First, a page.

The resulting machine – christened the Mi-34 by its makers and Hermit by NATO’s Air Standardization Coordinating Committee – ended up being a pretty conventional affair, from some angles hard to tell apart from the similarly sized MD500. Flying for the first time on 17 November 1986, the Mi-34 would be presented to the world just seven months later at the 1987 Paris Air Show – a rush that says a lot about Mil’s burning desire to grab export orders and bring in fresh cash to finance further development and production. This need was so pressing in fact that Mil would in 1988 actually send one of the two prototypes to the States in the hope of drumming up some interest there – right in Bell’s own back yard and even before the Cold War had fully thawed out. Indeed, some sources report that Mil officials had been hoping for a 1,000 unit production run to start already in 1990 – a number equal to roughly 60% of all Gazelle production and ambitious even by the standards of Western manufacturers. Unsurprisingly given the situation it was born into, the Mi-34 would eventually enter production three years late in 1993, with a “token run” that would peter out at just 2.2% of its initial target…

One turning, zero burning

As it stood at the dawn of the 90s, the basic four-seat Mi-34 did however have some things going for it. Despite being Mil’s smallest helicopter design since the Mi-1, the 34 did manage to punch some way above its weight, sporting an advanced glass-fiber-reinforced rotor system dominated by a very capable four-blade semi-articulated main rotor (actuated mechanically, without powered boost). This setup had allowed for outstanding agility with maneuvers such as loops and rolls, flight at +3/-0.5 G (impressive figures for a helicopter), a yaw rate of 120º per second (head-turning even today), as well as the ability to reach 140 km/h flying backwards – all of which were firsts for any helicopter ever made in the USSR. Aside from its outright dynamic capabilities, the 34 was still a proper Mil – so it was as tough as nails – and its projected price was low enough to offset (at least for a while) most of its aerodynamic or mechanical inefficiencies, as well as its rather crude finish and lack of refinement inside.

Though it looks like the result of a three-way between a Gazelle, MD-500 and JetRanger, the Mi-34 does have a certain (if brutish) elegance. Though the rear cabin doors seem small, the interior is pretty spacious – though it does suffer from a lack of glazing compared to most Western helicopters.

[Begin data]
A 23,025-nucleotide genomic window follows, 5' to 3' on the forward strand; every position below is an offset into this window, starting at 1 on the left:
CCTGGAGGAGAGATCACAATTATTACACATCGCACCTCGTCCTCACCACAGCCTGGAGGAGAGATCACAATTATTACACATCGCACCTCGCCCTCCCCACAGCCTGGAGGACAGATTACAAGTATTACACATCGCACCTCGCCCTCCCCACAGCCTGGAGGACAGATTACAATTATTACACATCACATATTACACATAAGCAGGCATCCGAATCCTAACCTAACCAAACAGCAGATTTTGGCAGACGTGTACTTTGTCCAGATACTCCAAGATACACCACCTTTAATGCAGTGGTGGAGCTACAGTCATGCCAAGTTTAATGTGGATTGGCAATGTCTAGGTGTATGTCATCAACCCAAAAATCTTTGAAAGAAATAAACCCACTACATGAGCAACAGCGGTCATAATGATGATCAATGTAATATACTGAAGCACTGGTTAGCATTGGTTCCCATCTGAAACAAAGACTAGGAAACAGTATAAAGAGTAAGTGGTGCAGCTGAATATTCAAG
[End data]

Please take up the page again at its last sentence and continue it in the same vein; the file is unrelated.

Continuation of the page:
Though it doesn’t look quite right, the absence of blades at least shows well the construction details of the -34’s main rotor head. While not the most sophisticated or efficient rotor system around, the semi-articulated setup (also used on the Gazelle) combines low weight, simplicity of production and easy maintenance with light, crisp and fast control feel and response – exactly what you need when you don’t plan on doing much flying in a straight line.

The MD500-style rear end is pretty conventional as well, with the transmission for the tail rotor running atop the tail boom and enclosed within a protective fairing – a pretty common solution on most helicopters (interestingly, on the R-44 – the most similar machine out there – the transmission is fully enclosed in the boom itself). A detail that can hardly escape the eye is the prong sticking out of the fin, which actually houses the rear navigation light.

But, while all of the bits on the outside were where you’d expect to find them, under the skin things were a bit less straightforward. Alongside its antiquated avionics setup – the eternal Achilles’ heel of all Soviet designs – the 34 was immediately let down by the only engine it had readily available, the 330 HP Vedeneyev (VMP) M14V-12V nine cylinder radial. While a superlative powerplant known in song and story for its bulletproof reliability, the M14* was nevertheless a heavier, thirstier, more maintenance-intensive and far less efficient solution than even the flat six of the 34’s closest rival – the 1991 Robinson R-44 – let alone the mighty turbines of the Gazelle, Bo.105 and JetRanger (which, admittedly, cost up to for times as much as an entire Mi-34: USD 2 mil for the JetRanger’s Allison 250 vs 500,000 – in today’s money – for a complete Hermit). Coupled with a 600 hour Time Between Overhauls (TBO) that fell woefully short of the 1,500-2,000 hour figures seen westwards, these issues seemed set to limit the Mi-34 appeal long before it even flew.